Shimmer Lake (dir. Oren Uziel, 2017) – Local sheriff Zeke Sikes investigates a bank heist gone wrong, where a trio of small town criminals that includes his own brother appears to have skipped town.
A gratifying black comedy that comes up short on the characters front.
Touted as an inventive crime thriller told in reverse, Shimmer Lake may risk misleading hopes for a complex mystery noir à la Memento. But the Netflix original could be better off finding a kin in pulp magazines. Expectations are defied in other ways, where the cast of comedians holds off laugh-out-loud humour, in exchange for subtle black comedy.
The genre works well for this severe story that unfolds in a gritty small town. Andy Sikes (Rainn Wilson) is the man of the hour, on the run after a bank heist gone wrong. Leaving a trail of dead bodies behind, the local sheriff and his very own brother Zeke (Benjamin Walker) has taken the lead in the manhunt.
Two FBI agents Kurt Biltmore (Rob Corddry) and Kyle Walker (Ron Livingston) admit ineptitude and tag along in the investigation, armed with one-liners and throwaway lines. Dark secrets lie in wait, as with every narrative that chooses to disrupt chronology in its telling.
An apparent gimmick serves well enough as an effective hook, but not much more. After all, it is not difficult to anticipate where the plot is heading. Still, the effective execution is to be commended. The focused narrative never meanders. Tangled ties exist for a clear purpose in tautly constructed scenes, where a past tragedy involves unexpected parties in the game.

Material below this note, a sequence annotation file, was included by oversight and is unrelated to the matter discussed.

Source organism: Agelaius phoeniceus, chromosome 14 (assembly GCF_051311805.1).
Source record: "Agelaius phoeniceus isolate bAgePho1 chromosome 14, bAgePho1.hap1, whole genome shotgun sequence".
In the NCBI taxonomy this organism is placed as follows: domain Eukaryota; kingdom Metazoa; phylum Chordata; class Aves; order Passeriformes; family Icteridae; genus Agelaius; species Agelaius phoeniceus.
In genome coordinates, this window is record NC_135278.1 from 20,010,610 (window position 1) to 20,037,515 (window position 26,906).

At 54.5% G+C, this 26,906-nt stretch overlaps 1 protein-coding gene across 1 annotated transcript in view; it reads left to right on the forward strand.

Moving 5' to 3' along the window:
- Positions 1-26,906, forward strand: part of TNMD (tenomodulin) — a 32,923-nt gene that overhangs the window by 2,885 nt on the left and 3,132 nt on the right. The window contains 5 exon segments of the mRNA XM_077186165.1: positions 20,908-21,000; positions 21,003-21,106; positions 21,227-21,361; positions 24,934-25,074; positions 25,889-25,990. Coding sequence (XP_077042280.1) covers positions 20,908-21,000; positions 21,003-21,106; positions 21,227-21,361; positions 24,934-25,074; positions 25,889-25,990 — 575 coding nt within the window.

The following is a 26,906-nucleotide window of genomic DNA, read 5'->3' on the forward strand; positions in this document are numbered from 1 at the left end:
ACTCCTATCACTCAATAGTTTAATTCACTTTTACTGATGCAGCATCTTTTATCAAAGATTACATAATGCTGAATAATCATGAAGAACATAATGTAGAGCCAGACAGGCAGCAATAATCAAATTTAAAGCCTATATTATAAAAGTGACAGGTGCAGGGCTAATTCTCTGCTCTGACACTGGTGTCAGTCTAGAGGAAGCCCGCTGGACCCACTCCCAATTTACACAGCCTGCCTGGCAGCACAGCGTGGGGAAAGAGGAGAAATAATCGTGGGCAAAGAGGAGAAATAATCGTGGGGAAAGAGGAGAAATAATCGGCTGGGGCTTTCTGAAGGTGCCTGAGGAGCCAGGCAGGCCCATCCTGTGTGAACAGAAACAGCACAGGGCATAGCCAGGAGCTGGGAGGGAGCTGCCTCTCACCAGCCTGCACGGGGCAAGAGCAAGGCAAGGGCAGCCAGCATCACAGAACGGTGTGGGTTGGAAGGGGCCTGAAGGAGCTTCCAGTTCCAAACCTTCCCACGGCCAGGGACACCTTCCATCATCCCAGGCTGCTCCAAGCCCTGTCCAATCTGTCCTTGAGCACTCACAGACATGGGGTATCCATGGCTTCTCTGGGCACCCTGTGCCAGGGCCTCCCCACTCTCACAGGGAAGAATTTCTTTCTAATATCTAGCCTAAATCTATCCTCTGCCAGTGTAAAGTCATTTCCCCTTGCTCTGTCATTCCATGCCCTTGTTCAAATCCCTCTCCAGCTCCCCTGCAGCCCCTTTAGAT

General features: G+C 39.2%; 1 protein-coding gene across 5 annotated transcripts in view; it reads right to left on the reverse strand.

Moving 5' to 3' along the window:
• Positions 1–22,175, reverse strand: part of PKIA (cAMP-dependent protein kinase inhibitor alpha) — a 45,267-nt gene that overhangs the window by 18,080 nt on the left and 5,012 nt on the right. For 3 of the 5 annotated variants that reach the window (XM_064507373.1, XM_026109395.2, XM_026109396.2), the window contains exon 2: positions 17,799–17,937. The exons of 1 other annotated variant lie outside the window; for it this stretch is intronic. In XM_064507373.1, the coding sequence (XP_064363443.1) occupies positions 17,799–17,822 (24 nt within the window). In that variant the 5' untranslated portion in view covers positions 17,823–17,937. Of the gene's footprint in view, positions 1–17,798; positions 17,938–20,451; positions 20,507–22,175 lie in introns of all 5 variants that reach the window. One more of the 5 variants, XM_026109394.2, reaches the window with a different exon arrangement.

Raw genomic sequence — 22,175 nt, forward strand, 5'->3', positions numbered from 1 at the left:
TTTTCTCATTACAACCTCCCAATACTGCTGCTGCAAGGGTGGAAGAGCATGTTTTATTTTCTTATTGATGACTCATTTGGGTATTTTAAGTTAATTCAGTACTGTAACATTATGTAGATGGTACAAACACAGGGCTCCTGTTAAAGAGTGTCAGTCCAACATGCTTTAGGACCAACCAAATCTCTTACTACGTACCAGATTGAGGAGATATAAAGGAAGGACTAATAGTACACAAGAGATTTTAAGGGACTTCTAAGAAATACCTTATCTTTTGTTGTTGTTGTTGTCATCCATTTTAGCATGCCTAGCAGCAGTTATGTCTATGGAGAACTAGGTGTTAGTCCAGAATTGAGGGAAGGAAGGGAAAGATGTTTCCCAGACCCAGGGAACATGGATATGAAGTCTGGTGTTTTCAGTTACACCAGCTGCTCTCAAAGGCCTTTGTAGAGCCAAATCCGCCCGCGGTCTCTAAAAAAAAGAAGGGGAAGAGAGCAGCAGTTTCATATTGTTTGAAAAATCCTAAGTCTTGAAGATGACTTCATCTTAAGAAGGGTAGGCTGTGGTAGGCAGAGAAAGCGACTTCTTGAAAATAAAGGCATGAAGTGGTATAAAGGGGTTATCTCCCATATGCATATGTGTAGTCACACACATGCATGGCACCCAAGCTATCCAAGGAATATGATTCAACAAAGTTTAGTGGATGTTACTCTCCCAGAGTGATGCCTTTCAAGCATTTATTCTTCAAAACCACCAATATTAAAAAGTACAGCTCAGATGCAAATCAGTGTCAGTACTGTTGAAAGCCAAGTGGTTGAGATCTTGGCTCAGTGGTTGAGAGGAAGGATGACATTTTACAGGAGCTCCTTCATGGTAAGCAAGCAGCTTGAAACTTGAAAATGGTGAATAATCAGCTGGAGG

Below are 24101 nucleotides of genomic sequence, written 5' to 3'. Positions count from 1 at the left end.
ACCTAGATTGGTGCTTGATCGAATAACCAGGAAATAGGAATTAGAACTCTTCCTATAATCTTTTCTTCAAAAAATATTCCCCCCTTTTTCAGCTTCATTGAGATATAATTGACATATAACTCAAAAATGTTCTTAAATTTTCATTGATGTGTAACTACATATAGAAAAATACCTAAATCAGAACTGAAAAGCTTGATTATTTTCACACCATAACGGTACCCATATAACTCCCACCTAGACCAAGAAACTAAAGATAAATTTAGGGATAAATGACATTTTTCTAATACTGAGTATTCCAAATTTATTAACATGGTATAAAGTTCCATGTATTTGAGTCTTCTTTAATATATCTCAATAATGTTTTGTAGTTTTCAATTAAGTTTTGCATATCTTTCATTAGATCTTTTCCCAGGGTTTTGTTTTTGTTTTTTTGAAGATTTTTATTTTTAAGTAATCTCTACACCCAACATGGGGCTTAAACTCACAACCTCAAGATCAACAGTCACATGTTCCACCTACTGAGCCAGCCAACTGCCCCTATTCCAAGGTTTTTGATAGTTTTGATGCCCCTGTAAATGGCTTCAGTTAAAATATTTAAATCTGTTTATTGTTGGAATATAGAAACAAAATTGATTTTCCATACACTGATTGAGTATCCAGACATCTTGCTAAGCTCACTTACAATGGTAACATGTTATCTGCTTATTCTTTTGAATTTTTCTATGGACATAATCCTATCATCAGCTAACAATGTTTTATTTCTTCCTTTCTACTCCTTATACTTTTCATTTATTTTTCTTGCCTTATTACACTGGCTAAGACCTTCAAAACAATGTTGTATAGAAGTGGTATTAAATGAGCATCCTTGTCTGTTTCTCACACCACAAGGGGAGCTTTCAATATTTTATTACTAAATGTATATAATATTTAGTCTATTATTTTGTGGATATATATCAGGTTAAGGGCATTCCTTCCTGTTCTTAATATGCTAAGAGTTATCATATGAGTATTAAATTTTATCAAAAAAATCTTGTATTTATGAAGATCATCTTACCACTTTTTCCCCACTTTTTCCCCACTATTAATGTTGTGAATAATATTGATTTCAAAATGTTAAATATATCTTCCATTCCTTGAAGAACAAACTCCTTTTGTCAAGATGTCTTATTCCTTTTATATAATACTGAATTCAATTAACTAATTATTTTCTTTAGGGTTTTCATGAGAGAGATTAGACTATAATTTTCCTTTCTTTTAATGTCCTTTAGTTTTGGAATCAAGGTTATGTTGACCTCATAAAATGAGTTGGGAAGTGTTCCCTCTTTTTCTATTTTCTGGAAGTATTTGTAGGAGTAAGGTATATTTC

It is also an intriguing lead we follow throughout the revelations. While largely used for comic effect, Zeke reveals an interesting hint of sociopathy in his impaired empathy towards his family, as well as his leaving of his partner Reed Ethington (Adam Pally) on the sidelines.
His motives are however never fully explored, but frustratingly painted with broad strokes. Sames goes for the remaining cast, whose absence of genuine sincerity in both actions and relationships diminishes necessary pathos.
As with fellow Netflix original Small Crimes, the emotional disconnect ultimately takes away the impact that the resolution could have had. Given how none of the twists comes out of left field, the story ultimately ends up unmemorable. All this makes for little reason for revisit. But as a directorial debut for Oren Uziel, Shimmer Lake shows plenty of promise.
The seasoned screenwriter proves his flair for terse storytelling with a tinge of dark humour, appearing close to finding his footing between solemnity and fun. From Mortal Kombat: Rebirth to 22 Jump Street, his credits also show undoubted versatility, which should make us reasonably excited for his upcoming Mortal Kombat full reboot.